Table 3 Proportion of Workmen in Each Class


Trade Classes
Ratio R
Mean values
(A/T) (Q/T)
1
0.46
0.123 0.122
2
0.025
0.000 0.0786
3
0.0545
0.175 0.265
4
0.0138
0.125 0.0875
5
0.105
0.241 0.204
6
0.0702
0.260 0.127
7
0.185
0.132 0.0955
M
0.0965
0.133 0.10

Therefore, the predicted workmen strength obtained for the period, March 1992 to March 1995 was increased by three per cent to get the predicted workmen strength at the end of December of each year (Table 4).

Table 4 Predicted Workmen Strength at the End of Each Year from 1992 to 1995

Year
Workmen strength as on
31st March 31st dec.
1992
1297 1330
1993
1346 1385
1994
1395 1435
1995
1445 1485








The predicted total strength was sub-divided to get the strength in each trade/class by multiplying the total strength with proportions R in Table 3 (see Table 5).

Table 5 Classwise Workmen Strength
                                                                                  Workmen strength
                                                                                     Year ending
Trade classes                                      1992                  1993                1994                1995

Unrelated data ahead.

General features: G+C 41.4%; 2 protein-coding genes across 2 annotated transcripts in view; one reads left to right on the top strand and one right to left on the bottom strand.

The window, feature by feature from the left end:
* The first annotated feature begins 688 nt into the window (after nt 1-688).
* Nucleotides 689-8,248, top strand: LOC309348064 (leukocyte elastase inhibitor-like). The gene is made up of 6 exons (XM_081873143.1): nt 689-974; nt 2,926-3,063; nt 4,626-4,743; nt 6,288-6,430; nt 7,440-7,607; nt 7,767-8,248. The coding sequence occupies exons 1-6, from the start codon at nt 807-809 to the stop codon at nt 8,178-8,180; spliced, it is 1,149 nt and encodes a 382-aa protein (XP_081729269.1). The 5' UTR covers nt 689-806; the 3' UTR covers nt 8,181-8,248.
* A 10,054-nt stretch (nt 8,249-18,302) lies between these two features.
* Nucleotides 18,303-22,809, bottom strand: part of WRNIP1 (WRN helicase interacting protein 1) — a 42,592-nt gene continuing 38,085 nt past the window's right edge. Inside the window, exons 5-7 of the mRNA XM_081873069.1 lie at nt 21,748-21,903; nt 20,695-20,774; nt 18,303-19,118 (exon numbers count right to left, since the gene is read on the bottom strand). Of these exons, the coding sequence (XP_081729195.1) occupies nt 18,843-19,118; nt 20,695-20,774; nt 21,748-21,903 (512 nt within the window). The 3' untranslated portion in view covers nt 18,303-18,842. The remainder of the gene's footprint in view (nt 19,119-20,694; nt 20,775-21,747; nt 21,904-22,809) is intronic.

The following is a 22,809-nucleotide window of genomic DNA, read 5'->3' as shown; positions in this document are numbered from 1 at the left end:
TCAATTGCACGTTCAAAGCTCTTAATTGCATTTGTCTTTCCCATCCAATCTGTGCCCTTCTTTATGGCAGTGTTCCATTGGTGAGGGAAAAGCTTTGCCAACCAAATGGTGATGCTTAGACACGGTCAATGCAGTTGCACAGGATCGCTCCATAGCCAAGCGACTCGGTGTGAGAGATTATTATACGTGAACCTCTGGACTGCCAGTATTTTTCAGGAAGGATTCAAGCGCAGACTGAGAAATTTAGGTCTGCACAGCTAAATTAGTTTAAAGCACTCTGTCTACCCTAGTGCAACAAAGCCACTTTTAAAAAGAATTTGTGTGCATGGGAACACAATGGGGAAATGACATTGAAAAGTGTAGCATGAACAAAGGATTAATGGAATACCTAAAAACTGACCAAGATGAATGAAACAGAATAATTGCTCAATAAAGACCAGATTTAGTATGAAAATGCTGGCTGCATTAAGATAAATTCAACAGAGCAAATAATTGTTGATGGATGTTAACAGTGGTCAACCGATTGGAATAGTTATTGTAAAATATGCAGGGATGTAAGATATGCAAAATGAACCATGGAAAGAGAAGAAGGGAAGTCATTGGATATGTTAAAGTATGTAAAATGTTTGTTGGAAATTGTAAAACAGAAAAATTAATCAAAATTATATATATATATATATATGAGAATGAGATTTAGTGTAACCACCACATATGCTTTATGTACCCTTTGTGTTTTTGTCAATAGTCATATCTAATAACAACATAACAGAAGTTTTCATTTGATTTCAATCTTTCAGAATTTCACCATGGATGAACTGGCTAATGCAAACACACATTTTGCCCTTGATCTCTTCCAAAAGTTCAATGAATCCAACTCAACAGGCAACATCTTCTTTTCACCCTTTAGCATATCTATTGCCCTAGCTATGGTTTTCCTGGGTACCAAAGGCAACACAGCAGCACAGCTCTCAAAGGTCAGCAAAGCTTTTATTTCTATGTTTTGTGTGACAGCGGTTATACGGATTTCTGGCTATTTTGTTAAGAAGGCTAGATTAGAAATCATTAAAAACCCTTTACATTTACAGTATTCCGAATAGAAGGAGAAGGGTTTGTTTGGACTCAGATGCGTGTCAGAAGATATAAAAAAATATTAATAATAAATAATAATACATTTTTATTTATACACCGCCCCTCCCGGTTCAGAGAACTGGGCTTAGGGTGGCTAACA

1                                        610                  638                  660                  682
                  2                                          33                    35                    36                    37
                  3                                          72                    75                    78                    81
                  4                                          18                    19                    20                    21
                  5                                        140                  145                  151                  156
                  6                                          93                    97                  101                  104
                  7                                        246                  255                  124                  130

From this, Table 6 was prepared to get the predicted values of A and Q from 1992 to 1995.

Questions
1)      Analyze the above case and give your comments?













Case 4
(20 Marks)
Order Promising with ATP

 Mitel Corporation, headquartered in Kanata, Ontario, Canada, is an international supplier of telecommunications equipment and services. Its product lines include business telephone systems, semiconductors, public switching systems, network enhancement and gateway products, systems development, and software products. Mitel is active in major growth markets such as computer telephony integration and emerging technology systems. By combining its products, services, and knowledge, the company provides solutions to a variety of telecommunication problems for customers.